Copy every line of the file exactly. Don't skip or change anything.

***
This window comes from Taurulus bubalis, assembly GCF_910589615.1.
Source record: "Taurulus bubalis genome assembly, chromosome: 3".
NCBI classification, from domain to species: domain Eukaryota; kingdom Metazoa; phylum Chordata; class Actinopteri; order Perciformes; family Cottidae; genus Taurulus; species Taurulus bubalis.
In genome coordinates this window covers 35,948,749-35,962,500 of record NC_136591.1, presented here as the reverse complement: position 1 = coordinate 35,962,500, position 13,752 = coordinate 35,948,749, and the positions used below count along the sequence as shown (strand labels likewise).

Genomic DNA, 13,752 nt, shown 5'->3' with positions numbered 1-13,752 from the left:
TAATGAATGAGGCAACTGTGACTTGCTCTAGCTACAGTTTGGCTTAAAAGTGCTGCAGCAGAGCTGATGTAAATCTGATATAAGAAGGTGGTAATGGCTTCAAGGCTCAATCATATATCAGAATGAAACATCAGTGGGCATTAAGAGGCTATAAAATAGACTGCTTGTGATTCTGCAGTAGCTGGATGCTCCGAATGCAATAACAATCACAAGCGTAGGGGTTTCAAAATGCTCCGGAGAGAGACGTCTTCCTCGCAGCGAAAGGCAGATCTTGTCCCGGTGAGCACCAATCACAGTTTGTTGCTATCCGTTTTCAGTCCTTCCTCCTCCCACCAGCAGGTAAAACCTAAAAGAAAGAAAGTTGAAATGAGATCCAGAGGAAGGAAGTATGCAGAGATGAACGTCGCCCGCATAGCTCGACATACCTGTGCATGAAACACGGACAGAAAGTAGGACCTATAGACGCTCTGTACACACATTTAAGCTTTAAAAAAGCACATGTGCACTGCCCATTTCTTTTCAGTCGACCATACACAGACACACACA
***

This window comes from Taurulus bubalis, assembly GCF_910589615.1.
Source record: "Taurulus bubalis genome assembly, chromosome: 3".
NCBI classification, from domain to species: domain Eukaryota; kingdom Metazoa; phylum Chordata; class Actinopteri; order Perciformes; family Cottidae; genus Taurulus; species Taurulus bubalis.
In genome coordinates this window covers 35,948,749-35,962,500 of record NC_136591.1, presented here as the reverse complement: position 1 = coordinate 35,962,500, position 13,752 = coordinate 35,948,749, and the positions used below count along the sequence as shown (strand labels likewise).

Genomic DNA, 13,752 nt, shown 5'->3' with positions numbered 1-13,752 from the left:
TAATGAATGAGGCAACTGTGACTTGCTCTAGCTACAGTTTGGCTTAAAAGTGCTGCAGCAGAGCTGATGTAAATCTGATATAAGAAGGTGGTAATGGCTTCAAGGCTCAATCATATATCAGAATGAAACATCAGTGGGCATTAAGAGGCTATAAAATAGACTGCTTGTGATTCTGCAGTAGCTGGATGCTCCGAATGCAATAACAATCACAAGCGTAGGGGTTTCAAAATGCTCCGGAGAGAGACGTCTTCCTCGCAGCGAAAGGCAGATCTTGTCCCGGTGAGCACCAATCACAGTTTGTTGCTATCCGTTTTCAGTCCTTCCTCCTCCCACCAGCAGGTAAAACCTAAAAGAAAGAAAGTTGAAATGAGATCCAGAGGAAGGAAGTATGCAGAGATGAACGTCGCCCGCATAGCTCGACATACCTGTGCATGAAACACGGACAGAAAGTAGGACCTATAGACGCTCTGTACACACATTTAAGCTTTAAAAAAGCACATGTGCACTGCCCATTTCTTTTCAGTCGACCATACACAGACACACACA